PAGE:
I would like to clarify something immediately: The Sou’wester has new owners so none of this story has anything to do with the way it is now!
After the snow, our jobs at the Sou’wester began to kick in full force, and I got my first taste of cleaning all 23 units (all but two with kitchens!) in one day on President’s Day Weekend. I went into a state of some shock over how hard this work was compared to what now seemed a very cushy life of housecleaning back in Seattle. Sometimes I would visualize walking up the stairs of one of my favourite old cleaning jobs, reading the always funny note left by Anne, the owner, making myself a nice cup of tea while I worked, reading the latest magazine on a lunch break, then doing another house and still getting home by late afternoon. Hauling the vac up 3 flights and then down again and across a block-long field to the furthest trailer would, I could tell, take a toll. There was no logical order to the day: The owners would request that a top floor unit be done, then the furthest trailer unit, then another top floor unit…But…I loved and treasured the Sou’wester so I soldiered on. Robert, meanwhile, would make me lunch, but was otherwise involved doing fix it jobs. He kept strictly to the number of hours required of him for our rental trade, but the owners did not like him to help me with the cleaning so my hours were rather longer.
I started adding my own influence to the rooms with dried flowers and vases that I had brought down from Seattle. As soon as flowers began to bloom in new garden and in the dunes, I put fresh flowers in the all the units every Thursday evening. I was in love with the place and wanted to do everything possible to make it even more wonderful.
The sunporch and living room of the lodge were also my responsiblity.
In late winter, a woman who sold cards came to visit and admired my photo album and suggested I sell cards to the guests. My old friend Bryan sent me some blank cards from Seattle and I started gluing photos onto them and they sold quite well at the front desk. By now, I had offered to do some office work, just for a change, and I enjoyed the tasks of innkeeping and taking reservations in the big ledger book.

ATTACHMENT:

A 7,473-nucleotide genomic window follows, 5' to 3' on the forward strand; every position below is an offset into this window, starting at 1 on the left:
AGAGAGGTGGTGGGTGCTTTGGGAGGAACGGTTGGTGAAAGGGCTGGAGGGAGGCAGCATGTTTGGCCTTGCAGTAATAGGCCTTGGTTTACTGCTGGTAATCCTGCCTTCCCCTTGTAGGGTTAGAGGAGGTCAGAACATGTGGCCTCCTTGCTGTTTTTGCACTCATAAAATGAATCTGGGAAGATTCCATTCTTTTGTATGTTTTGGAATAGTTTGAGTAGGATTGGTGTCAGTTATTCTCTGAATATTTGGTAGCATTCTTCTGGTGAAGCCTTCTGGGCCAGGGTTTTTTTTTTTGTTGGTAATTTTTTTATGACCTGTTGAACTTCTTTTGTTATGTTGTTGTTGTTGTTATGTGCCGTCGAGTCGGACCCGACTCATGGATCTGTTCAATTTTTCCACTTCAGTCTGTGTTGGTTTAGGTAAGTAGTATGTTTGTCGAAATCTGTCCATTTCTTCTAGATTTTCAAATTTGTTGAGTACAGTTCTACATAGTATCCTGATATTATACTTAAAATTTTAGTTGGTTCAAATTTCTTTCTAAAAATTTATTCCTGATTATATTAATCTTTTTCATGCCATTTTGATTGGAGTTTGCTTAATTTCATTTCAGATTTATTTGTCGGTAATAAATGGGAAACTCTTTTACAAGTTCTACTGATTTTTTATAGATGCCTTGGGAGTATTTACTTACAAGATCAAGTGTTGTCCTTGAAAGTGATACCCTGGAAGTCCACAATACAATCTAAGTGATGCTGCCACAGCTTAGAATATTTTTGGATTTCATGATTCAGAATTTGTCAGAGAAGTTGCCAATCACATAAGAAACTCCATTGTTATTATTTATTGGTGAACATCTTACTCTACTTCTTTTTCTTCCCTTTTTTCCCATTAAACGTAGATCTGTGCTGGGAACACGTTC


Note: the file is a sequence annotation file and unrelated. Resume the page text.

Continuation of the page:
We were invited to dinner with the owners once a week, and despite a few problems when I didn’t get the soaps or towels placed exactly right, and despite the moment of crisis when I finally had to say I was giving 100% and could not make things any more perfect, things were going okay…for me. For Robert, it was a job, not a love affair with a place, so he was have been as emotionally invested.
By late winter I had dug out gardens in front of the lodge, by cabin seven, along cabins 8 and 9 and all around cabin 10, as well as pocket gardens by three of the trailers. I was learning that when one is a motel/hotel cleaner, one is treated as much more of a nonentity than when one is a household’s beloved “cleaning lady”. For the sake of motel cleaners everywhere, I convinced the owners to let me write up a little bio of all of us…the owners included…to put in the cabins so all guests would realize that real people were doing the cleaning. I noticed a definite and positive change after that. We also all relished “cabin fare” when someone would leave behind a tasty item in the cupboard or refrigerator.
I spent many an hour by the laundry room window on the bottom floor of the old carriage house. Another part of my job that took loads of time was doing all the laundry: bedding, towels, place mats. None of it was sent out. I learned that I simply cannot fold sheets well (which I am sure my cleaning clients in Seattle already knew) and developed a rotation system of baskets so that I had to fold as few sheets as possible! I also put a trunk on the second floor of the lodge so I could store some towels there and not have to always be schlepping up and down the stairs if I needed a couple more. I often did laundry till eleven o’clock at night just to keep up. It sounds like something out of Dickens, I suppose.
I did think of just packing it in and going home, but in March our house had been broken into back in Seattle, resulting in Mary moving out. We had gone up with a U Haul and got the rest of our possessions, and our old friend from 1991 anti war protests, Matthew, and his girlfriend Paisley, had moved in with Wilum instead. I simply did not have the heart to change my mind and evict them, so I preservered in the new job even as it got busier and even though I, and especially Robert, thought the amount of work and the conditions (like a clothes dryer that gave me a shock every time I used it, until Robert absolutely insisted it get fixed) were kind of ridiculous. As the weather warmed, the RV park which was part of the grounds began to fill, and to our regular work was added cleaning the RV park bathrooms several times a day and once at about midnight.
By May, we had moved into the carriage house, where Robert had installed a rudimentary bathroom and a camp kitchen.